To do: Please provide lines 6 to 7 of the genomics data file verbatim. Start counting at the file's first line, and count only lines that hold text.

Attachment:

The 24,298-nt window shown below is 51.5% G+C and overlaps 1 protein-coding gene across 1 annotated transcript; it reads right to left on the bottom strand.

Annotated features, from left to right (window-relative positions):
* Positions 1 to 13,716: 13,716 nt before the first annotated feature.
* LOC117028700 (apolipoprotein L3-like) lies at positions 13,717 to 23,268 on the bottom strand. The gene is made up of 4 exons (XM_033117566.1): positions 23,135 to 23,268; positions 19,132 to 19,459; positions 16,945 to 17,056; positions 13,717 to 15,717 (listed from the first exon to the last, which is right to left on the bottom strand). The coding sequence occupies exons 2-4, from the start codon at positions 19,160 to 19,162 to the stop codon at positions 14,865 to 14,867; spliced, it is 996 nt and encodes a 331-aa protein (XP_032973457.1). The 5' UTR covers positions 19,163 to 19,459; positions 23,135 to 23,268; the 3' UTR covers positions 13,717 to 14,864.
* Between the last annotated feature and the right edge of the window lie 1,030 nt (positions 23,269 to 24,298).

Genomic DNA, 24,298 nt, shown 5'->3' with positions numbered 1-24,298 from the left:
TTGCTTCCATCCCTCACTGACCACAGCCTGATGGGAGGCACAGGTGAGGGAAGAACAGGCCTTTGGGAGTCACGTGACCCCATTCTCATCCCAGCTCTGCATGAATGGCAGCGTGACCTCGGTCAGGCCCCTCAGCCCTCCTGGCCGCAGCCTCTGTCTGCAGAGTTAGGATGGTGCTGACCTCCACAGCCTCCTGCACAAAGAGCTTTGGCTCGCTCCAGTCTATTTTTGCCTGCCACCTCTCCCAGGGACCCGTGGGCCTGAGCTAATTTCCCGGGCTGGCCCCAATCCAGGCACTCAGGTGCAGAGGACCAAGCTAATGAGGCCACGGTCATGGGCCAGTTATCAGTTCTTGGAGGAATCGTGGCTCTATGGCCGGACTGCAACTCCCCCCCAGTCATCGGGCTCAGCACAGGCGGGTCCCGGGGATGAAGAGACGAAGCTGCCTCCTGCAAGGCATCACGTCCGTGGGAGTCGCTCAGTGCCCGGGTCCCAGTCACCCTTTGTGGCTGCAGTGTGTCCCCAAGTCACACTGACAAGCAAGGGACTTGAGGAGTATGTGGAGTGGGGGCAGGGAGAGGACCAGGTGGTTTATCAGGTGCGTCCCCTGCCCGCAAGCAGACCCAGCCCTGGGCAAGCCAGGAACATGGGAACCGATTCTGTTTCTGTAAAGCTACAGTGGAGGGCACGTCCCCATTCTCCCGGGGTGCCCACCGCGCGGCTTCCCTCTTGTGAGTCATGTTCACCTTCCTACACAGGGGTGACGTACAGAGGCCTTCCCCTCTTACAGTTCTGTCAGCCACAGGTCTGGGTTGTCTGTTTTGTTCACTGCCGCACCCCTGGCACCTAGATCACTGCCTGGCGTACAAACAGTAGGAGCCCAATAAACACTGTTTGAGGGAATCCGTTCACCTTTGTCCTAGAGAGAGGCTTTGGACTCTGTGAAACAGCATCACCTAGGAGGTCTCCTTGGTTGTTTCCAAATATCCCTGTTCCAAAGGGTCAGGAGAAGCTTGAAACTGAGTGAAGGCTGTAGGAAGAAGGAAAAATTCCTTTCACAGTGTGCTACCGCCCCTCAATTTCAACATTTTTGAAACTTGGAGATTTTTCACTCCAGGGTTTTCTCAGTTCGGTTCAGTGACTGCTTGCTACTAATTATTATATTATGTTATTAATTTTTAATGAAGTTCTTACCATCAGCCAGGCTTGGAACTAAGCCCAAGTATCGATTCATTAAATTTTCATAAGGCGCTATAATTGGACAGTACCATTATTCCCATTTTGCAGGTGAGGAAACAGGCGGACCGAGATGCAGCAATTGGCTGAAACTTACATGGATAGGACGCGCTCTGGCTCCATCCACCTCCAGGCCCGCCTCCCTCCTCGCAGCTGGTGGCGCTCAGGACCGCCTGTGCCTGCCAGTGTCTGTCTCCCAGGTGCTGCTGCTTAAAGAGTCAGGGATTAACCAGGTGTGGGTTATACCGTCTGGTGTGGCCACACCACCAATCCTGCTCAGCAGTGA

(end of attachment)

Genomic DNA, 24,298 nt, shown 5'->3' with positions numbered 1-24,298 from the left:
TTGCTTCCATCCCTCACTGACCACAGCCTGATGGGAGGCACAGGTGAGGGAAGAACAGGCCTTTGGGAGTCACGTGACCCCATTCTCATCCCAGCTCTGCATGAATGGCAGCGTGACCTCGGTCAGGCCCCTCAGCCCTCCTGGCCGCAGCCTCTGTCTGCAGAGTTAGGATGGTGCTGACCTCCACAGCCTCCTGCACAAAGAGCTTTGGCTCGCTCCAGTCTATTTTTGCCTGCCACCTCTCCCAGGGACCCGTGGGCCTGAGCTAATTTCCCGGGCTGGCCCCAATCCAGGCACTCAGGTGCAGAGGACCAAGCTAATGAGGCCACGGTCATGGGCCAGTTATCAGTTCTTGGAGGAATCGTGGCTCTATGGCCGGACTGCAACTCCCCCCCAGTCATCGGGCTCAGCACAGGCGGGTCCCGGGGATGAAGAGACGAAGCTGCCTCCTGCAAGGCATCACGTCCGTGGGAGTCGCTCAGTGCCCGGGTCCCAGTCACCCTTTGTGGCTGCAGTGTGTCCCCAAGTCACACTGACAAGCAAGGGACTTGAGGAGTATGTGGAGTGGGGGCAGGGAGAGGACCAGGTGGTTTATCAGGTGCGTCCCCTGCCCGCAAGCAGACCCAGCCCTGGGCAAGCCAGGAACATGGGAACCGATTCTGTTTCTGTAAAGCTACAGTGGAGGGCACGTCCCCATTCTCCCGGGGTGCCCACCGCGCGGCTTCCCTCTTGTGAGTCATGTTCACCTTCCTACACAGGGGTGACGTACAGAGGCCTTCCCCTCTTACAGTTCTGTCAGCCACAGGTCTGGGTTGTCTGTTTTGTTCACTGCCGCACCCCTGGCACCTAGATCACTGCCTGGCGTACAAACAGTAGGAGCCCAATAAACACTGTTTGAGGGAATCCGTTCACCTTTGTCCTAGAGAGAGGCTTTGGACTCTGTGAAACAGCATCACCTAGGAGGTCTCCTTGGTTGTTTCCAAATATCCCTGTTCCAAAGGGTCAGGAGAAGCTTGAAACTGAGTGAAGGCTGTAGGAAGAAGGAAAAATTCCTTTCACAGTGTGCTACCGCCCCTCAATTTCAACATTTTTGAAACTTGGAGATTTTTCACTCCAGGGTTTTCTCAGTTCGGTTCAGTGACTGCTTGCTACTAATTATTATATTATGTTATTAATTTTTAATGAAGTTCTTACCATCAGCCAGGCTTGGAACTAAGCCCAAGTATCGATTCATTAAATTTTCATAAGGCGCTATAATTGGACAGTACCATTATTCCCATTTTGCAGGTGAGGAAACAGGCGGACCGAGATGCAGCAATTGGCTGAAACTTACATGGATAGGACGCGCTCTGGCTCCATCCACCTCCAGGCCCGCCTCCCTCCTCGCAGCTGGTGGCGCTCAGGACCGCCTGTGCCTGCCAGTGTCTGTCTCCCAGGTGCTGCTGCTTAAAGAGTCAGGGATTAACCAGGTGTGGGTTATACCGTCTGGTGTGGCCACACCACCAATCCTGCTCAGCAGTGA